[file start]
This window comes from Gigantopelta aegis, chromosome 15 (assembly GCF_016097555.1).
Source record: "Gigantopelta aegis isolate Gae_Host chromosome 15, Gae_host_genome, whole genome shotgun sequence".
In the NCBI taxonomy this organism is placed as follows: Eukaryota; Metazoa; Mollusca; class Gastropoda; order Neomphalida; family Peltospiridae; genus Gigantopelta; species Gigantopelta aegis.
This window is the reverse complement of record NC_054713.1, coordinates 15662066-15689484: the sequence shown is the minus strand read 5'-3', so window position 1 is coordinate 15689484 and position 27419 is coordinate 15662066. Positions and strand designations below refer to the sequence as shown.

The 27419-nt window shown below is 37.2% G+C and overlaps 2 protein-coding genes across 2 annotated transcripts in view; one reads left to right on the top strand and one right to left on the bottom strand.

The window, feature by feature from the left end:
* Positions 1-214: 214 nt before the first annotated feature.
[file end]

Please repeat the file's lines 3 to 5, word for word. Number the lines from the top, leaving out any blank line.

In the NCBI taxonomy this organism is placed as follows: Eukaryota; Metazoa; Mollusca; class Gastropoda; order Neomphalida; family Peltospiridae; genus Gigantopelta; species Gigantopelta aegis.
This window is the reverse complement of record NC_054713.1, coordinates 15662066-15689484: the sequence shown is the minus strand read 5'-3', so window position 1 is coordinate 15689484 and position 27419 is coordinate 15662066. Positions and strand designations below refer to the sequence as shown.

The 27419-nt window shown below is 37.2% G+C and overlaps 2 protein-coding genes across 2 annotated transcripts in view; one reads left to right on the top strand and one right to left on the bottom strand.